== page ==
Athens’ migrant policy has ‘suffocating effect’ on human rights defenders, says expert of UN human rights body.
Human rights defenders in Greece are “under severe pressure” while trying to protect the refugees, asylum seekers, and migrants in the country, the UN human rights body said on Wednesday.
“Geopolitical circumstances and a lack of support by the EU have led to questions being posed of Greece that many other States have not been asked concerning migration,” said UN Special Rapporteur Mary Lawlor regarding the difficulties faced by the human rights defenders in Greece in a statement at the end of her 10-day visit to the country.
“The Government’s current approach to the issue is defined by its framing of migration as a matter of security and prevention,” she stressed, adding: “What this has fostered for refugees, asylum seekers, migrants and the human rights defenders acting in solidarity with them, is an atmosphere of fear – particularly a fear of criminalisation.”
“Defenders in the country working to ensure the rights of refugees, asylum seekers and migrants are respected, are currently under severe pressure,” she noted, saying migrants, who make efforts to make sure that their rights are protected, also face “heightened risk” in the country.
“At the tip of the spear are prosecutions, where acts of solidarity are reinterpreted as criminal activity, specifically the crime of people smuggling,” she underscored.
“The negative impact of such cases is multiplied by smear campaigns perpetuating this false image of defenders,” Lawlor criticized, underlining that the country’s migration policy has a “suffocating effect” on Greek civil society.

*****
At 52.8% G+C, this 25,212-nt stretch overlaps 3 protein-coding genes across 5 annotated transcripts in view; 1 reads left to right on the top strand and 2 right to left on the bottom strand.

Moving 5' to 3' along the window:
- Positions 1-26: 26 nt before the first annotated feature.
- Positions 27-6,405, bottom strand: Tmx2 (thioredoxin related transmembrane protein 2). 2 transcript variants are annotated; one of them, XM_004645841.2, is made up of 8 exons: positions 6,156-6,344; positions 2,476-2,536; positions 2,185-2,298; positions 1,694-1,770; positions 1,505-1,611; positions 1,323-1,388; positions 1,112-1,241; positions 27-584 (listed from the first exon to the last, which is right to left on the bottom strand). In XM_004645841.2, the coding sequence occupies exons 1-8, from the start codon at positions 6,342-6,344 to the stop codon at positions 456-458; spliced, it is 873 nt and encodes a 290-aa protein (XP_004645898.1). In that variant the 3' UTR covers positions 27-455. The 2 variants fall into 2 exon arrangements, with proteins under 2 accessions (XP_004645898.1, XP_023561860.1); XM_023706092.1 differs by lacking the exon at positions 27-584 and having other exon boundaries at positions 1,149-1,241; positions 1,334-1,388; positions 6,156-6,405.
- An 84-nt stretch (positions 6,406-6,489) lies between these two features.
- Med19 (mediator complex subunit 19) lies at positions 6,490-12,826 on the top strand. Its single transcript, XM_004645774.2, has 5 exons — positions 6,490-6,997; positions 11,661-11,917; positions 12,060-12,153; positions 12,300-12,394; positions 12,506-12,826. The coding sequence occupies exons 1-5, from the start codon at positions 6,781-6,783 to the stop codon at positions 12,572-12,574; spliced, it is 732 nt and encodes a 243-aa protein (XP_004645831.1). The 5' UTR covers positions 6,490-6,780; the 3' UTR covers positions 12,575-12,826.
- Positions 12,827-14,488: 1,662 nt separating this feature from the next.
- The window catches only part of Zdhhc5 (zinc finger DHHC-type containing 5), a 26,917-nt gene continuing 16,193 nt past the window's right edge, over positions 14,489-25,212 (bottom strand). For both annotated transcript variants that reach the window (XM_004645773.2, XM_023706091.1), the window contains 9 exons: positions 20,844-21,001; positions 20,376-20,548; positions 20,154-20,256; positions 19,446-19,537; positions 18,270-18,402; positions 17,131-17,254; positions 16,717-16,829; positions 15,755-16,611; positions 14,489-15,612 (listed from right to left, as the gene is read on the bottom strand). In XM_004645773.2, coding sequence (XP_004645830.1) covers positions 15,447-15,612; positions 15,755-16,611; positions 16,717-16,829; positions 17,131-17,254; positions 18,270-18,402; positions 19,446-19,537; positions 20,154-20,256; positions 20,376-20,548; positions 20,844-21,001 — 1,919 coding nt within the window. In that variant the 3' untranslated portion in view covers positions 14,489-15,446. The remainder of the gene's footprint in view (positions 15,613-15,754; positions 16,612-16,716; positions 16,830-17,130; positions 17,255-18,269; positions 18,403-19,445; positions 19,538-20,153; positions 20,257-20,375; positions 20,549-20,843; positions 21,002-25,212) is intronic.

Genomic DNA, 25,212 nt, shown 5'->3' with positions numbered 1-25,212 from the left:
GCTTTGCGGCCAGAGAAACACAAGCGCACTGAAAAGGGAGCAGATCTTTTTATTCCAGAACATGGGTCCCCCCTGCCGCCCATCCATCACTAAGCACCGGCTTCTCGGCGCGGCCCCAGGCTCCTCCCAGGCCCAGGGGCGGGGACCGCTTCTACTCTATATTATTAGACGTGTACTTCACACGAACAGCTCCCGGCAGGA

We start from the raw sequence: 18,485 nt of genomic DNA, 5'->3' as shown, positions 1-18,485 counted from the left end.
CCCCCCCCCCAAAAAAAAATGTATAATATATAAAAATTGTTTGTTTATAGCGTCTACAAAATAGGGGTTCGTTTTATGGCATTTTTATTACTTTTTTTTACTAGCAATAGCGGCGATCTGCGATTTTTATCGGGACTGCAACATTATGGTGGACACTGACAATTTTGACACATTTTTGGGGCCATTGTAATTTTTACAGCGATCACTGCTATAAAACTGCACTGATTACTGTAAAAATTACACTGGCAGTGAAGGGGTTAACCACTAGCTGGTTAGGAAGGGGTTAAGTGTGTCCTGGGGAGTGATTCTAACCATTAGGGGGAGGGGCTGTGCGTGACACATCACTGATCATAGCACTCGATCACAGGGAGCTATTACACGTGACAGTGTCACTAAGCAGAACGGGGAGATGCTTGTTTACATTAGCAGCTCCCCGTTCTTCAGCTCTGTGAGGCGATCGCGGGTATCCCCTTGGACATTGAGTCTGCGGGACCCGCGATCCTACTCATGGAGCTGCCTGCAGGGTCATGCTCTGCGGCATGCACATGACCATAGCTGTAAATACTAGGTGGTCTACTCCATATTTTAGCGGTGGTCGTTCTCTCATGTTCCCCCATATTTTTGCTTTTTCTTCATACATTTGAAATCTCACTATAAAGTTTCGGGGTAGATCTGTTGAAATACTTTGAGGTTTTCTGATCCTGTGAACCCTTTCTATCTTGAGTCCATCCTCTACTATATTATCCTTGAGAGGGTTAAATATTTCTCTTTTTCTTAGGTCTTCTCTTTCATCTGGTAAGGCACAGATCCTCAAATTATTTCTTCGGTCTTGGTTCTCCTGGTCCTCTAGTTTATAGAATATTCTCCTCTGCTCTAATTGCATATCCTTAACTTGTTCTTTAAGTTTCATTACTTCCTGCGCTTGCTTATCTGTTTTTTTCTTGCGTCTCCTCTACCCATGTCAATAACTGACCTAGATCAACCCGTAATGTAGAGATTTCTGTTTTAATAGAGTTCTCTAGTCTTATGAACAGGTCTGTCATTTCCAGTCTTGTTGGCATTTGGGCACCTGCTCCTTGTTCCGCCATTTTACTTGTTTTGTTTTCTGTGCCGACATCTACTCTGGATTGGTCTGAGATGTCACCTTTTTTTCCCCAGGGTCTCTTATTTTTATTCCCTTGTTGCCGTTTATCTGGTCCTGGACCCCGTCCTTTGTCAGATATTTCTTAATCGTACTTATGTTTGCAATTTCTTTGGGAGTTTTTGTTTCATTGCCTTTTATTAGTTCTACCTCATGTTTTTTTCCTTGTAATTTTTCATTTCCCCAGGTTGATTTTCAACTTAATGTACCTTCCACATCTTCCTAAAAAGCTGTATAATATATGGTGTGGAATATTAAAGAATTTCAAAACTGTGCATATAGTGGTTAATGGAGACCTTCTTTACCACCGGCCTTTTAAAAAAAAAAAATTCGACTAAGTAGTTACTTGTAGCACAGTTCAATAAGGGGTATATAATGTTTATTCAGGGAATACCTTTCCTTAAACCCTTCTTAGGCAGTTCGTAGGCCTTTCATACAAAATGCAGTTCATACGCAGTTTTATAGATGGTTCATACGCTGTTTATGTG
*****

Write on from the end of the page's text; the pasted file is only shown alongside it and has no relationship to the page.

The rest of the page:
She pointed out that this policy creates “the climate of fear and insecurity” while also allowing high-ranking Greek authorities to “attack and undermine” the work of human rights NGOs.
The ones that are trying to demonstrate and prevent the pushbacks carried out by Greek security forces are “particularly at risk,” she said, emphasizing that these pushbacks “force refugees and migrants back over a border without consideration of their individual circumstances or the opportunity to apply for asylum.”
Voicing concerns about the situation of LGBTI people’s and women’s rights defenders in the country along with the journalists who work on issues related with human rights, especially migration and corruption, Lawlor called on Greece to “embrace the role of champion for the rights of these groups, and to work with them to develop pathways towards a more positive environment for their work.”
“Governments and the societies they are elected to represent have much to gain from the recognition and promotion of the work of human rights defenders. Greece is no exception,” the expert stressed.
“I urge the Government to approach all those working for the promotion of human rights in the country openly, and as allies, no matter the issues concerned.”
Türkiye and human rights groups have repeatedly condemned Greece’s illegal practice of pushing back asylum seekers, saying it violates humanitarian values and international law by endangering the lives of vulnerable migrants, including women and children.
Türkiye has been a key transit point for asylum seekers aiming to cross into Europe to start new lives, especially those fleeing war and persecution.
Already hosting 4 million refugees, more than any other country in the world, Türkiye is taking new security measures at its borders to humanely prevent a new influx of migrants.